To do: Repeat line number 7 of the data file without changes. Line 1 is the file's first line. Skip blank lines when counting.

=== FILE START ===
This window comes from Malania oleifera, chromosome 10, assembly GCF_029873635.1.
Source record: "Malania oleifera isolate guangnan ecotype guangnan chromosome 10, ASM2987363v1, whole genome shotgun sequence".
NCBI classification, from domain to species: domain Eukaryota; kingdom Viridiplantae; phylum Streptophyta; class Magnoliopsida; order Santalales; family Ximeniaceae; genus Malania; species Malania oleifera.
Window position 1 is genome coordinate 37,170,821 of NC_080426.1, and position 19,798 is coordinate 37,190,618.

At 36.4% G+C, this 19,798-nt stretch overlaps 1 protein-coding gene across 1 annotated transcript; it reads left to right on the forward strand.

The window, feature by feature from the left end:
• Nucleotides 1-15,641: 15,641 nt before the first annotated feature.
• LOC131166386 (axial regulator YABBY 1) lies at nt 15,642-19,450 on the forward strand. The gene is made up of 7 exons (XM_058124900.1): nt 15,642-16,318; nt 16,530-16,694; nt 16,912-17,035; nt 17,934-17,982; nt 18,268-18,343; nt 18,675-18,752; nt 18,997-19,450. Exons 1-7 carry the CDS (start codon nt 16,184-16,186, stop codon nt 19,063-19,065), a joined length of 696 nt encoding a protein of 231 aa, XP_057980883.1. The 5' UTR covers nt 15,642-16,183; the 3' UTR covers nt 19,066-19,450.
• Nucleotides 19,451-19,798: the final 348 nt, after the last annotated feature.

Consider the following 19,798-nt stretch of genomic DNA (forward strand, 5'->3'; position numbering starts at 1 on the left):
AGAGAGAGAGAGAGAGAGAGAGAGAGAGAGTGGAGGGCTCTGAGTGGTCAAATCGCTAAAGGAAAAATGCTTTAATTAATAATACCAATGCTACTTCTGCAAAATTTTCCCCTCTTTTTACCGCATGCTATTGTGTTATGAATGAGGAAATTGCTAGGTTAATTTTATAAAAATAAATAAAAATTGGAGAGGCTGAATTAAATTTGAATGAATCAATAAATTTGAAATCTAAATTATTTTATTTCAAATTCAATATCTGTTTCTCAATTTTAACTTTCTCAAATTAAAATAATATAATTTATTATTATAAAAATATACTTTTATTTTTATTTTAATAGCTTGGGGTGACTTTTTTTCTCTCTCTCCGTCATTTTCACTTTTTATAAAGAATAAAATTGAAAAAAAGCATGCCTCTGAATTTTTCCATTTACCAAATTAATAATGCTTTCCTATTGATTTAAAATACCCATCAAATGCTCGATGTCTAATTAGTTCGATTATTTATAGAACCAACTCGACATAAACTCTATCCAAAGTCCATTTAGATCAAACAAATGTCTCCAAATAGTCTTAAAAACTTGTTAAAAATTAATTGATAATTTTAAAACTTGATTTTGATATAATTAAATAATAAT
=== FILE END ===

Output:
• Nucleotides 1-15,641: 15,641 nt before the first annotated feature.